All of this is not just a matter of theoretical inquiry, as important as that is. It has real implications for how we think of ourselves and each other, and the rules we then create and enforce on that basis. As your letter so definitively demonstrates, people often believe that memory impairment is ‘tragic’, and that ‘the result is confusion, dehumanization, and anomie’. Undeniably these things are a possibility for human beings, memory impaired or not, but the effects of memory impairment vary greatly, even for the same person on the same day. There are many places between what we are led to believe is a typical memory, that can recall most facts at most times, and a memory that can’t remember anything ever. Many of us, whether it’s through conditions like concussion or multiple sclerosis or myalgic encephalomyelitis, or the conditions that people incorrectly assume are only part of old age like stroke or dementia, spend a significant part of our lives in these in-between places. Additionally, and importantly for our purposes, it’s possible for part of someone’s life to work smoothly, even with a significant memory impairment, and so the conversation around memory, especially in academia, needs to include these nuances.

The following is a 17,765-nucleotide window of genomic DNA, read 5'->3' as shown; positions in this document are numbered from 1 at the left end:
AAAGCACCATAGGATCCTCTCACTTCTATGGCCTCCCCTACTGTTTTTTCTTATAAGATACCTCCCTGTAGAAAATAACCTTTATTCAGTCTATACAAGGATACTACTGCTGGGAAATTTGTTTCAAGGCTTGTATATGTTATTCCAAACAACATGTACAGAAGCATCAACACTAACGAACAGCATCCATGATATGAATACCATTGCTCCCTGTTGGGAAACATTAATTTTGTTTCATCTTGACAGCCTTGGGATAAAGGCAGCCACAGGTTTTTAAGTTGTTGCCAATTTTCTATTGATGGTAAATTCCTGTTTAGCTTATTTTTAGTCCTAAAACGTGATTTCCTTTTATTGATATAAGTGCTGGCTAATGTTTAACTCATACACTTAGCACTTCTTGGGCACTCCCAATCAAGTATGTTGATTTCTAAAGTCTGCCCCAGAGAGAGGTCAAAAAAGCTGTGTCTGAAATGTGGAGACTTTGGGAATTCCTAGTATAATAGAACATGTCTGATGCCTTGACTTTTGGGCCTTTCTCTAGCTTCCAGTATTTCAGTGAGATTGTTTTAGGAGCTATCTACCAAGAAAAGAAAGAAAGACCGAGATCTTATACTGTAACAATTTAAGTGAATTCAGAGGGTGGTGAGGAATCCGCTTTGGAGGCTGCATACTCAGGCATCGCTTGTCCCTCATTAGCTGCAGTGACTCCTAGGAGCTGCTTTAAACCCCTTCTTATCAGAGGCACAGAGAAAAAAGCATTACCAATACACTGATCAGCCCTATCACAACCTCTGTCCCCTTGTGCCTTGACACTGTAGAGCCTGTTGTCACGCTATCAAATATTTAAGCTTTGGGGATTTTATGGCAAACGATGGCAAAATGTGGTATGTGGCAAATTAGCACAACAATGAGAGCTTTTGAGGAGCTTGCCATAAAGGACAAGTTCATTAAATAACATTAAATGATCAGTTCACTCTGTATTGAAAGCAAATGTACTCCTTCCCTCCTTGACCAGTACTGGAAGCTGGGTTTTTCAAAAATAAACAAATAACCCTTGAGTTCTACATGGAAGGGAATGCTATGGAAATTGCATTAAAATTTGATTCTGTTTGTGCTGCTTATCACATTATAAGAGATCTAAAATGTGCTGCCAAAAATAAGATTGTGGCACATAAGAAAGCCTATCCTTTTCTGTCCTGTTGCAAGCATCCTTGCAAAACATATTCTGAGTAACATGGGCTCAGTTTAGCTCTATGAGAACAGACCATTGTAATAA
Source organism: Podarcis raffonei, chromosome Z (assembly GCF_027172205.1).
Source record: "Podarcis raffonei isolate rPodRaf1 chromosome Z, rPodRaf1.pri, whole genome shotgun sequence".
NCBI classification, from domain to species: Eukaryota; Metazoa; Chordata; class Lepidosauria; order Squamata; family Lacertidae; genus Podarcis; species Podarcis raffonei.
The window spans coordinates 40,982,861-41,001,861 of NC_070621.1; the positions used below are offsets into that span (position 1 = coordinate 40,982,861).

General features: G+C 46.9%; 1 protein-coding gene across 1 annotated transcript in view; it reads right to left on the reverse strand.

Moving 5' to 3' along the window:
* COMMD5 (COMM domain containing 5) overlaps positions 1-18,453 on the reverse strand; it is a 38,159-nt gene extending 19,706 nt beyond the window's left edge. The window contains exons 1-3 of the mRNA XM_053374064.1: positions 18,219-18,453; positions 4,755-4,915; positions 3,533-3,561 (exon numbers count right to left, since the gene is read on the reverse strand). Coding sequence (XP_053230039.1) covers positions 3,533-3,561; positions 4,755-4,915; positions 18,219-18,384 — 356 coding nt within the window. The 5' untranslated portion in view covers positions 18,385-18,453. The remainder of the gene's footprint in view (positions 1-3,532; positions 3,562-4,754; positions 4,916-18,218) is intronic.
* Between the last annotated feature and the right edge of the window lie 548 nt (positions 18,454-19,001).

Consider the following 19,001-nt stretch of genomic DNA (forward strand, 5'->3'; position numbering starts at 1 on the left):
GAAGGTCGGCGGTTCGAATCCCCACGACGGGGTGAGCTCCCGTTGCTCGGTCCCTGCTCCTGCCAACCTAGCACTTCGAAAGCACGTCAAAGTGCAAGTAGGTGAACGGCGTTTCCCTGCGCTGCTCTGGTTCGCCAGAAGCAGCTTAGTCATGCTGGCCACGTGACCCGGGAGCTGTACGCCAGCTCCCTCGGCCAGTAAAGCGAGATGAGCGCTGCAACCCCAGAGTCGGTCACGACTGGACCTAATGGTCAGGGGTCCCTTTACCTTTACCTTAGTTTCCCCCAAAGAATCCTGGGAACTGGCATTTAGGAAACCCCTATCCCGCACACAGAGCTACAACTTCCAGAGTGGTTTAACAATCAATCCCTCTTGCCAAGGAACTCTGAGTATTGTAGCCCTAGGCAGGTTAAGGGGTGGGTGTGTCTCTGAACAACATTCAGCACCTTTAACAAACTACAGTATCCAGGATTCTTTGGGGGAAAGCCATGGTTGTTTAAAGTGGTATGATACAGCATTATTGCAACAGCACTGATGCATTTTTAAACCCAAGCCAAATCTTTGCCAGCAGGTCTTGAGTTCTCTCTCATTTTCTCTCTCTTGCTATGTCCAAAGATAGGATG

Whether someone does or does not recall a fact when they are asked to proves nothing either way. As an undergraduate twenty years ago I can tell you for a fact that all my recall of facts for exams proved was that I knew what to study to get the grades I wanted. It most certainly did not prove I’d worked hard, or had integrated the information in any way. Likewise, if you were to ask me a question about the research I’m now doing and I couldn’t recall a fact I wanted to include in my response, all you’d know is that I couldn’t recall that fact at that moment. You wouldn’t know the huge amount of effort I put in to my project, or that I might’ve been triggered to recall the fact if you’d asked the question in a slightly different way.